May’s PS+ Free Downloads Want Players to Grow Cities and Crops
It’s hard not to chuckle, at least a little bit, at the free PS+ games on offer in May. Right now, a lot of people have been either working from home or dealing with not being able to work at all due to … you know, the thing. And you’d maybe think that one of the last activities they’d want to engage in during virus quarantine would be going deep into simulations of, well, the monotony of everyday life, whether it’s the construction of a city landscape or growing some spuds on the farm. Yet, there’s another slice-of-life game involving pulling weeds, buying furniture, and paying off mortgages that’s all the rage right now, so that might not be the most accurate way of looking at things. In fact, maybe the feeling of getting semi-real projects done in a virtual space — either crafting functioning idealized cities or abandoning the urban rat race for food production — could be just what some people need right now instead of pure escapism, or if they don’t have the availability to do their own actual outdoor projects. Sony and PlayStation Plus have offered up two well-received executions of that concept that have near limitless play value, if that’s what you looking for.
There’s no avoiding the comparisons that will be drawn between Cities: Skylines and the SimCity franchise, but over the years, that brand of city-shaping simulation isn’t the kind of “sim” people have latched onto. While EA’s The Sims slice-of-life game has sustained a loyal playerbase – as have other open-ended routine games like Minecraft and Animal Crossing — interest has dwindled for the Maxis style of nuanced, complex city infrastructure design systems, resulting in a slumped attempt at rejuvenating SimCity in 2013. Turns out, its focus was too narrow … and the ways in which Cities: Skylines broadens and diversifies those horizons are what was needed. The levels of interactivity go beyond just making a city that functions: progression in the game unlocks social and political decision-making involving the implementation of schools, law enforcement, taxes and regulations on what’s allowed to be erected in the area.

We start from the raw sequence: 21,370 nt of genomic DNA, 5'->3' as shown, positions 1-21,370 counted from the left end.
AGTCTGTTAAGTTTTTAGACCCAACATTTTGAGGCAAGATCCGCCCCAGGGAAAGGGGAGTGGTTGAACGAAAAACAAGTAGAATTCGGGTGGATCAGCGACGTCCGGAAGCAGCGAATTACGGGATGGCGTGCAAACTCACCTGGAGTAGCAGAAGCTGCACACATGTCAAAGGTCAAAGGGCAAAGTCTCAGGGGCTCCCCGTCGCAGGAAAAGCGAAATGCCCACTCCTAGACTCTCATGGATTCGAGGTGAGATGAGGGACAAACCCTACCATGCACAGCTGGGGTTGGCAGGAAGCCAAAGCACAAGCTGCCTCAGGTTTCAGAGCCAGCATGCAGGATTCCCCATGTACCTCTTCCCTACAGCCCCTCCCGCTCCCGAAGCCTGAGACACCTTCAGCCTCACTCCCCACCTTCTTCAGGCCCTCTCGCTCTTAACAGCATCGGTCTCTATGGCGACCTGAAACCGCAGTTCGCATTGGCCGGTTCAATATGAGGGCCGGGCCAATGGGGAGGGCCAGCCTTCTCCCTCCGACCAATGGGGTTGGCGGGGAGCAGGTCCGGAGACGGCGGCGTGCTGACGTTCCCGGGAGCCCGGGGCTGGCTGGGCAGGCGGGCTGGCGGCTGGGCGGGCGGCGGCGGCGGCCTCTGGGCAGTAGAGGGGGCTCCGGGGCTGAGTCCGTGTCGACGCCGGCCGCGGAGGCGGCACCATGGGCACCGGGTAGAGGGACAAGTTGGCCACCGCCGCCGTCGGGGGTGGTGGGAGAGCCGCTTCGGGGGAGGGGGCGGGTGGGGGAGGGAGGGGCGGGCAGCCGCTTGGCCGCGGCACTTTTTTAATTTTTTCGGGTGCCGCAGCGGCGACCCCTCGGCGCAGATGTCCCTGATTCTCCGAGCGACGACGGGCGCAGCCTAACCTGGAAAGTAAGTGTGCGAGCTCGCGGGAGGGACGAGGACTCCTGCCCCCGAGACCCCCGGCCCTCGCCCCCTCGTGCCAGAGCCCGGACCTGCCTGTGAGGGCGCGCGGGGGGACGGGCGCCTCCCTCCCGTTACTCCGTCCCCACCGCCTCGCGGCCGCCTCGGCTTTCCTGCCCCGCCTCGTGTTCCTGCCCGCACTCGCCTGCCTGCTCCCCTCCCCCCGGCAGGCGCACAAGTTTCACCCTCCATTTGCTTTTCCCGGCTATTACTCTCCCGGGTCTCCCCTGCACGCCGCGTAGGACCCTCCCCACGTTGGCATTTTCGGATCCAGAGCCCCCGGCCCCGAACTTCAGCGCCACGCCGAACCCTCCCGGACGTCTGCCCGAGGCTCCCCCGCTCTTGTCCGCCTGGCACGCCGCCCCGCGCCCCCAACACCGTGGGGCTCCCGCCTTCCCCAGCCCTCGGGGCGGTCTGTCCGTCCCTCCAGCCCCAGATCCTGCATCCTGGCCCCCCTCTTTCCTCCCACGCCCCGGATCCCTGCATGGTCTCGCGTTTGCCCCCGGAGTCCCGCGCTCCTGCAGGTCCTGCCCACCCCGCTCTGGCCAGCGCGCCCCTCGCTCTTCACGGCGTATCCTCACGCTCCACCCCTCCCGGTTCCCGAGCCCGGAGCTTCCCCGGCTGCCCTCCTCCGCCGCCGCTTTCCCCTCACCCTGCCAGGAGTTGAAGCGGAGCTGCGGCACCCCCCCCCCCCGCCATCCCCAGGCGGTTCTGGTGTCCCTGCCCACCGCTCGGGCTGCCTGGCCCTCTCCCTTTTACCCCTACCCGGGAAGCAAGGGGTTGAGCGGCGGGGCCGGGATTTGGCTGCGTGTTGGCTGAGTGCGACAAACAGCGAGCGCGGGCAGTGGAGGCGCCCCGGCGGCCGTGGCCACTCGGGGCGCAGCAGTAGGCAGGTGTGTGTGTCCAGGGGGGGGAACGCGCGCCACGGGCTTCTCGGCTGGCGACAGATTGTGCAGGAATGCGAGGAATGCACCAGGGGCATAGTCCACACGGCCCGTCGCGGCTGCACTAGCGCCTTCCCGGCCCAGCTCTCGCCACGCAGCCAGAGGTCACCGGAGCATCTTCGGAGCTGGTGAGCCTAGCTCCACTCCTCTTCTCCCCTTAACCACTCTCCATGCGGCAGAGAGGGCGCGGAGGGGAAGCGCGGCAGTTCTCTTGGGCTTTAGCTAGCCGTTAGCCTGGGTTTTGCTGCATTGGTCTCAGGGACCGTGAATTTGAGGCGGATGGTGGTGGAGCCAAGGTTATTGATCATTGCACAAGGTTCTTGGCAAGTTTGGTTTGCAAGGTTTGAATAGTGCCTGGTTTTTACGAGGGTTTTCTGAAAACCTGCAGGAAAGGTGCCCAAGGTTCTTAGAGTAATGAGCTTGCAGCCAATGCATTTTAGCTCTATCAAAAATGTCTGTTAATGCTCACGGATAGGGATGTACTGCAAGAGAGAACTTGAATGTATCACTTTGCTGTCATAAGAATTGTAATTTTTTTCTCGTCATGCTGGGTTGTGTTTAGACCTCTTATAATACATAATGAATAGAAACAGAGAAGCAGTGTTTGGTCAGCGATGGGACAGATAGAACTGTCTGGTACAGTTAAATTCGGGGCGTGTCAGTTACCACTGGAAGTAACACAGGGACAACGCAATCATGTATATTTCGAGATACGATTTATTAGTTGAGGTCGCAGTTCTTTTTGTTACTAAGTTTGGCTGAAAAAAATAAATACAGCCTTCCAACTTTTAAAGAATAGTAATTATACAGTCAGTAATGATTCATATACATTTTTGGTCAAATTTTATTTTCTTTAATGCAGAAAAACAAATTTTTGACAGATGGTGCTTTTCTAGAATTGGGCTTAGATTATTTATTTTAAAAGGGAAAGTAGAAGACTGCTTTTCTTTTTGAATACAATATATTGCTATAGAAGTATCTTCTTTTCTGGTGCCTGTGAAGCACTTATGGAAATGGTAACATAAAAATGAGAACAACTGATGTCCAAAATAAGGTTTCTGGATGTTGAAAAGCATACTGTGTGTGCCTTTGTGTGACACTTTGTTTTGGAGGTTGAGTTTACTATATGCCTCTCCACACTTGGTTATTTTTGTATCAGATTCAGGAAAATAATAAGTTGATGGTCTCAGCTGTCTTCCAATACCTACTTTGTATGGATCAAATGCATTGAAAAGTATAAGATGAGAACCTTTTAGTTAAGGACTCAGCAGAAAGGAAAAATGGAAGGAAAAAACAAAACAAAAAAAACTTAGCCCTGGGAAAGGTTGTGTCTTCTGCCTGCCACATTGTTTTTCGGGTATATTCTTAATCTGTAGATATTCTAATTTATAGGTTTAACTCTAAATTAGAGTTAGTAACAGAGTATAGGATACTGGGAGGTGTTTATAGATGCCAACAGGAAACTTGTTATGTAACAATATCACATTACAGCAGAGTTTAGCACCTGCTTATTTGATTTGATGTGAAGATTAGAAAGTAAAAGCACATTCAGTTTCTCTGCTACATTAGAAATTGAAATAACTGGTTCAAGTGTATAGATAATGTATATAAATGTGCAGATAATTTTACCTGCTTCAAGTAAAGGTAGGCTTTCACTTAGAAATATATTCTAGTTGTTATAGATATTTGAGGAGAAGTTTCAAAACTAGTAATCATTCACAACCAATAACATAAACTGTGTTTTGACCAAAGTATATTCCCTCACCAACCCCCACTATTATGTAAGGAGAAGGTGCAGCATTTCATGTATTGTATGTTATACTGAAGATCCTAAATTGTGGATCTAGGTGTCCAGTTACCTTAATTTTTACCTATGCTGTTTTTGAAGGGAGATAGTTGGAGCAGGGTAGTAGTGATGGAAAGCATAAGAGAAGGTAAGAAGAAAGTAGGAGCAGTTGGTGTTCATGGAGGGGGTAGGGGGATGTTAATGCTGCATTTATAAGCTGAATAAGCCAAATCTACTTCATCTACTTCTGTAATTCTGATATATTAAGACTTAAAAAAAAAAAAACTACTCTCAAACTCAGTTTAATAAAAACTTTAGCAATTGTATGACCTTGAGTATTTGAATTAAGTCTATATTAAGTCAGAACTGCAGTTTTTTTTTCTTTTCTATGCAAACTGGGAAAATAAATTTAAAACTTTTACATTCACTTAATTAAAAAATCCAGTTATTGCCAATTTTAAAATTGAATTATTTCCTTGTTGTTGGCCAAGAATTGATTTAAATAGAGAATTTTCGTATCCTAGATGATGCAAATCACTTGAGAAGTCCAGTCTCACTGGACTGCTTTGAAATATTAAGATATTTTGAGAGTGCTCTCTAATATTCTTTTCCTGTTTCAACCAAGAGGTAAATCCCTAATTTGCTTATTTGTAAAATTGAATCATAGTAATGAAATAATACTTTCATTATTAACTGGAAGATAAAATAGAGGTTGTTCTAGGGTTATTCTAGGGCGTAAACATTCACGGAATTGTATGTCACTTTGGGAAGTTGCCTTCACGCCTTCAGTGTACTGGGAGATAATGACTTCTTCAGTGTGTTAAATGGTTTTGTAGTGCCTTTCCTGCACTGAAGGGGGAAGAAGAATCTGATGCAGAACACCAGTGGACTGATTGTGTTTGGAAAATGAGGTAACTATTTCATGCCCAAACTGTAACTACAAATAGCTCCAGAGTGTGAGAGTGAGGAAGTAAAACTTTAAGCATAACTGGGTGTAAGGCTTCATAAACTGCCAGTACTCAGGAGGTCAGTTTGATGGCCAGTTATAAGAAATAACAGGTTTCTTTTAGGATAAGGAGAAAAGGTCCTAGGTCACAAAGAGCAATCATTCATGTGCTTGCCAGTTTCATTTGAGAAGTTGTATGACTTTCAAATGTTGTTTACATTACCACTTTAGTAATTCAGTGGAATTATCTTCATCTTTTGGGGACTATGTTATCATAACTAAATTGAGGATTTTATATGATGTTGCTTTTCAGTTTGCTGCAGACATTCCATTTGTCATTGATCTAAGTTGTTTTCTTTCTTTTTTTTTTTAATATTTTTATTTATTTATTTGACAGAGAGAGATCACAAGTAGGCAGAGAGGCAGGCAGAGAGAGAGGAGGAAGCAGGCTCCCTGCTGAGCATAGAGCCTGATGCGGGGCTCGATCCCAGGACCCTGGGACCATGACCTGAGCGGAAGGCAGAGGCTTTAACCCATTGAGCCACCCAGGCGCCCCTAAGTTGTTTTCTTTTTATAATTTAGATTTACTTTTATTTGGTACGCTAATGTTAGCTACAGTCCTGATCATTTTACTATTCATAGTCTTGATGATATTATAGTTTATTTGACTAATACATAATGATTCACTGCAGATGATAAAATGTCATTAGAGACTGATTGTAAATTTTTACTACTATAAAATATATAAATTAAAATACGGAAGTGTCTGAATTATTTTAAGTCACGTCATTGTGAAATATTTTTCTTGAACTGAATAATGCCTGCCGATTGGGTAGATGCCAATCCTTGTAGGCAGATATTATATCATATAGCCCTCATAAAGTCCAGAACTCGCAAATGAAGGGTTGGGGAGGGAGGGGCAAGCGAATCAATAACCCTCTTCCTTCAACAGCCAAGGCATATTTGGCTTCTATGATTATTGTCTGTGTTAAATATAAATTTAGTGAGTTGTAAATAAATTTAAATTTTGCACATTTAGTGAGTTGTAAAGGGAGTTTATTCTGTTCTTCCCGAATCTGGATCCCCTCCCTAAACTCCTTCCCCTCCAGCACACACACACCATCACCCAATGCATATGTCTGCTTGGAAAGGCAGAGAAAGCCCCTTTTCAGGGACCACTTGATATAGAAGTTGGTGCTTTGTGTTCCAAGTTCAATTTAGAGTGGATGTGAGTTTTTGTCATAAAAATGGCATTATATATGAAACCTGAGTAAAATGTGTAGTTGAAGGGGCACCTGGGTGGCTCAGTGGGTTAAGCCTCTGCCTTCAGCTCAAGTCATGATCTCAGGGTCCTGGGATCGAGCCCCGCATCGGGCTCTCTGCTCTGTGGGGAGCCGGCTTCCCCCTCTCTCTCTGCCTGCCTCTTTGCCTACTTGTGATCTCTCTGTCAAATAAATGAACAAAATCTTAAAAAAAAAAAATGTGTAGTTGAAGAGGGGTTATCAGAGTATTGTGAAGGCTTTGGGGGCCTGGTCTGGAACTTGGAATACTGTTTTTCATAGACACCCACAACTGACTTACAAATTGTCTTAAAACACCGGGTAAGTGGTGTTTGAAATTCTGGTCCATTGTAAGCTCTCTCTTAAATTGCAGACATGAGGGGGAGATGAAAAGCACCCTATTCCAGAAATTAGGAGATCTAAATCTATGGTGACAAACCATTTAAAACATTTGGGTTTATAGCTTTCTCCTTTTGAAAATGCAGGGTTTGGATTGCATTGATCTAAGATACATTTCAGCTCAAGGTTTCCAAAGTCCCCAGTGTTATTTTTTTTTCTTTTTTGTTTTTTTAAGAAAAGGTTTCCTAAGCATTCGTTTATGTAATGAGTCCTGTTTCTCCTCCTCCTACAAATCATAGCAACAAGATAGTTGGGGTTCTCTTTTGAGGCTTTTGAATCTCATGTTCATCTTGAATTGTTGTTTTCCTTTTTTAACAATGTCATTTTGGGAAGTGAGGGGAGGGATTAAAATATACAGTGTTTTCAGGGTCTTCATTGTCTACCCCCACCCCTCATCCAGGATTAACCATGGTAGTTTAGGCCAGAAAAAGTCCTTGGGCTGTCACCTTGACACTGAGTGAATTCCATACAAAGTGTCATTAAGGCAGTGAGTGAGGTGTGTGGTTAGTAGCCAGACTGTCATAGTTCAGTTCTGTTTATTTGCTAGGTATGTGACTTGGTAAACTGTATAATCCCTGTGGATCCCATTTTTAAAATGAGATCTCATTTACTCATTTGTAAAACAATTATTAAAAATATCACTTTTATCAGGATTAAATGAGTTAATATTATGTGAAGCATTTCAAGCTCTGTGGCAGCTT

Farming Simulator 2019
In the world of flashy AAA action, open-world, and even other nonlinear sim games, one might be forgiven for overlooking the world of low-key “routine” simulators; for the truly hardcore out there, there are games for driving semis across the US and for, well, just staring at rocks. By comparison, Farming Simulator gives you much more to do than that. For over a decade now, Giants Software has offered the complete package for players who want to hop into just about any aspect of the rural crop-growing lifestyle, whether that’s cultivating plants or raising livestock. Farming Simulator 2019 marks the 7th base iteration of the game, and it has overhauled the graphics engine and introduced John Deere branded machinery into the mix, along with cotton crops and horse farming. There’s only so much that can be tweaked year-to-year with simulators like this … but, then again, the same almost seems to be the case with the annual sports titles nowadays.